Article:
From Retired Brands, Dollars and Memories (New York Times)

Old Trademarks ReturnAs noted in our Product Decisions tutorial, a well-marketed, recognizable brand can often obtain financial benefits in which the name of the brand becomes a valuable commodity.  That is, the name, exclusive of the actual product, has value.  When this happens the marketer is said to possess a product with significant brand equity.  For instance, just think how much value there is in the brand name, iPod.  Because this name is so well known, anyone using this name to sell digital music devices would realize tremendous consumer awareness.

Obviously, Apple is not about to let others use their iPod brand name.  Apple, like most marketers, is highly protective of its brand names and the equity these have created.  They control these legally by obtaining trademarks and enforce their names by threatening lawsuits against potential violators.

Growth in Virtual Gatherings Offers Marketing Opportunities (New York Times)

Growth of Virtual Trade ShowsEvery few years a web-based business model garners attention for a unique offering that some believe will eventually be the next big thing.  In the last 10 years, such web businesses as Friendster (social networking), Webvan (grocery delivery) and NetBank (online banking) were all labeled as the next big thing only to crash under the strain of poor execution, lack of funding, bad management decisions, changing technology or a host of other factors.  Of course, other businesses would eventually learn from the mistakes made by these early entrants and turn these concepts into successful business models.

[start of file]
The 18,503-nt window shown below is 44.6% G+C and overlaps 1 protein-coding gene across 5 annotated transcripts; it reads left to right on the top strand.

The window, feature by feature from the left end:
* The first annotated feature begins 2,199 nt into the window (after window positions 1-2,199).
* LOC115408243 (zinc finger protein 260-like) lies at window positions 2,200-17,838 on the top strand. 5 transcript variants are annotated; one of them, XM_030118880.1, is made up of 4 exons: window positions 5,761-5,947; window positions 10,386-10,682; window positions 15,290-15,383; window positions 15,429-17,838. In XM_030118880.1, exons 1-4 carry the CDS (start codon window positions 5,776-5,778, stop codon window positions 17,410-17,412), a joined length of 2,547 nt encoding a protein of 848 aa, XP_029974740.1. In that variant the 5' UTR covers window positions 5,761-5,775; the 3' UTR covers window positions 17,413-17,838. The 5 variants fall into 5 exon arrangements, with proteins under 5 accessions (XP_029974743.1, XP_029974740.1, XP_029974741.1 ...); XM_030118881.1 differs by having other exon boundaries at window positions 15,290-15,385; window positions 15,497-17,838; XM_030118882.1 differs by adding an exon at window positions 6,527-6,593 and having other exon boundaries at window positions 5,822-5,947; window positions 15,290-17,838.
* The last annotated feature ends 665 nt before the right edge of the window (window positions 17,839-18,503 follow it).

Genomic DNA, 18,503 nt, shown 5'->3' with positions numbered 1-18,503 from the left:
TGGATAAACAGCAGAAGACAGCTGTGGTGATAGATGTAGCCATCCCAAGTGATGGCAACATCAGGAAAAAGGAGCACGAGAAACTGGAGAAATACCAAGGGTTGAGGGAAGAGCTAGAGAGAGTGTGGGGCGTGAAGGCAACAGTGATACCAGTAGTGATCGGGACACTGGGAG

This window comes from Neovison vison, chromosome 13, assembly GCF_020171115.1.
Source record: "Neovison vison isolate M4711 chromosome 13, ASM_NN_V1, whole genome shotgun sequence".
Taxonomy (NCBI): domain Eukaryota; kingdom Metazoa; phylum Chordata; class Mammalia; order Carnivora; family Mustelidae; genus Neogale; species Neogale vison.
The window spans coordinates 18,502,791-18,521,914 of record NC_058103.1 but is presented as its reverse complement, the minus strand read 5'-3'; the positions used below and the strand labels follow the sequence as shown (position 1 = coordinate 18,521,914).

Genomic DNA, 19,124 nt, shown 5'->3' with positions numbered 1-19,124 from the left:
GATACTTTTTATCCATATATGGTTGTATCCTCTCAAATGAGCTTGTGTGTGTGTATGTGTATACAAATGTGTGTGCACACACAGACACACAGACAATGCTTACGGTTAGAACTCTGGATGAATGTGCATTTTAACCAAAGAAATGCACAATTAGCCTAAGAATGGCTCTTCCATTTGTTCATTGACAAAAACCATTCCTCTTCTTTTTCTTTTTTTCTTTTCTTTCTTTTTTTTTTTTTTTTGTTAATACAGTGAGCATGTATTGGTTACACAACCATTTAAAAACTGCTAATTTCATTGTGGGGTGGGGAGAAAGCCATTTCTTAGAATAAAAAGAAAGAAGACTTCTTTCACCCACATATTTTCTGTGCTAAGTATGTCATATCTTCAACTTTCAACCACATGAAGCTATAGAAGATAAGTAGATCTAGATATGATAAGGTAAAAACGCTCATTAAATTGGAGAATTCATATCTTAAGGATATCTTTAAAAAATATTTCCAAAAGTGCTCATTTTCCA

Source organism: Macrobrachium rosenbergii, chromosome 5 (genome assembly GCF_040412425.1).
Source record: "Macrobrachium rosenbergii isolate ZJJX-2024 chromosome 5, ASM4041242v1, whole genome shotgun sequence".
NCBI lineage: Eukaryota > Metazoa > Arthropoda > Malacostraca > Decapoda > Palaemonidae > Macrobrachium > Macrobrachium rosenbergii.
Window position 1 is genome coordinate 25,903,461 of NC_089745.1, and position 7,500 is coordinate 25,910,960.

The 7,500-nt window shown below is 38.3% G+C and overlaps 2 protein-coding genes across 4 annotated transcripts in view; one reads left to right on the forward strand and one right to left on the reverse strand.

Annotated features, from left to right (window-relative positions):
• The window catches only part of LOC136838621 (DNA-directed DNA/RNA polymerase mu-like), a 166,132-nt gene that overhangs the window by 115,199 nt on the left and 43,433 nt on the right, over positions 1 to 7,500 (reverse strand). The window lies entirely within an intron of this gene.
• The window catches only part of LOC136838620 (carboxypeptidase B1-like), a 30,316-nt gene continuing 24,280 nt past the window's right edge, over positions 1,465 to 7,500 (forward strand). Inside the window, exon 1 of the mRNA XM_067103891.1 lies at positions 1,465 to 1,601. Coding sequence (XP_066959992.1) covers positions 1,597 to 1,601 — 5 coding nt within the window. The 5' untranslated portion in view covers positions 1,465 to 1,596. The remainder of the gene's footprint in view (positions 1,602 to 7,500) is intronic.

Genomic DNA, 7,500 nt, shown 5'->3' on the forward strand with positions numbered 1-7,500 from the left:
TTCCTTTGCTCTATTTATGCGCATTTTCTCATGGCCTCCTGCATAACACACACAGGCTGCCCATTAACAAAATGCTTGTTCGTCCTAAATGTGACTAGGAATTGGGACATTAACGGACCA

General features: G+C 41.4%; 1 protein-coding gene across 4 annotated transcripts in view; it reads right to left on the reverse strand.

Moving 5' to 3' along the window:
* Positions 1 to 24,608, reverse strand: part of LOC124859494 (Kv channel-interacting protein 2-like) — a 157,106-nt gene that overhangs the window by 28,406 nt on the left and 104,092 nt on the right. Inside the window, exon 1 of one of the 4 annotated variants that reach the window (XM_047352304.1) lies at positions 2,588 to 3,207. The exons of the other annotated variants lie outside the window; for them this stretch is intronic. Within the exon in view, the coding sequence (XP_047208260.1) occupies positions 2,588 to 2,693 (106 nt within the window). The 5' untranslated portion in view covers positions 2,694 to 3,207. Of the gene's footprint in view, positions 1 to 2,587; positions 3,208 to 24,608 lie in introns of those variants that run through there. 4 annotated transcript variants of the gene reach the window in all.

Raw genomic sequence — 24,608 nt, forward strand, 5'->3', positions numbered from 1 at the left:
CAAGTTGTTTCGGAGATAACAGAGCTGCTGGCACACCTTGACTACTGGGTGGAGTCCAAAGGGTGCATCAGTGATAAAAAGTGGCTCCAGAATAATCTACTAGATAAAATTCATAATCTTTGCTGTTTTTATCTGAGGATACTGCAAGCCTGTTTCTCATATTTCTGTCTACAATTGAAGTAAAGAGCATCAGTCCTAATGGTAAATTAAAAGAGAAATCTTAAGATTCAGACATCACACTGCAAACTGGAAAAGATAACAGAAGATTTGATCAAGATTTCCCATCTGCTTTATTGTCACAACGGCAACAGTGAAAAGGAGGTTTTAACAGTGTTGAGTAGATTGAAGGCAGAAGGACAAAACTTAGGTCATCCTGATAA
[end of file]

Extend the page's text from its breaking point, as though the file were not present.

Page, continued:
The Just-in-Time Consumer (Wall Street Journal)

Economy Forces Changes in Consumer ShoppingWith the U.S. economy showing only slight signs of moving out of the doldrums, many consumer products companies selling in the U.S. are still reeling and wondering when good times will return.   Unfortunately, once the economy is back on track some marketers may be in for a surprise.  The problem is the length of the slowed-down economy, along with continued high unemployment rates, is leading consumers to modify their buying behavior.

Over the last few years, a large number of consumers have changed how they make buying decisions.  These changes include altering the types of products they purchase, focusing more effort on finding smart bargains and reducing the quantity of product they purchase at one time.

Customer Value and the InternetThe Internet's dramatic impact on business is causing some to conclude that, in the long term, marketing success for many companies may be hard to sustain.  In particular, the speed at which information is exchanged and knowledge is gained makes competitive advantage a fleeting proposition – here today, gone tomorrow.  While this picture of business is somewhat dire, most executives and business owners are probably not losing much sleep over what these prognosticators envision.  But maybe they should, especially when it comes to creating and maintaining customer value.

Capturing Hearts, One Upgrade at a Time (New York Times)

Existing Customers and Product UpgradesMarketers face a difficult task when introducing products that are considered upgrades of existing products.  The key decision confronting these marketers is what to do about a potentially large percentage of customers who already own an older version of the product.  To drive higher sales, many marketers maintain the mindset that existing customers must purchase the new product if they want the latest features.  They take the position that new is new and if customers want the new stuff they need to pay to upgrade to the new product.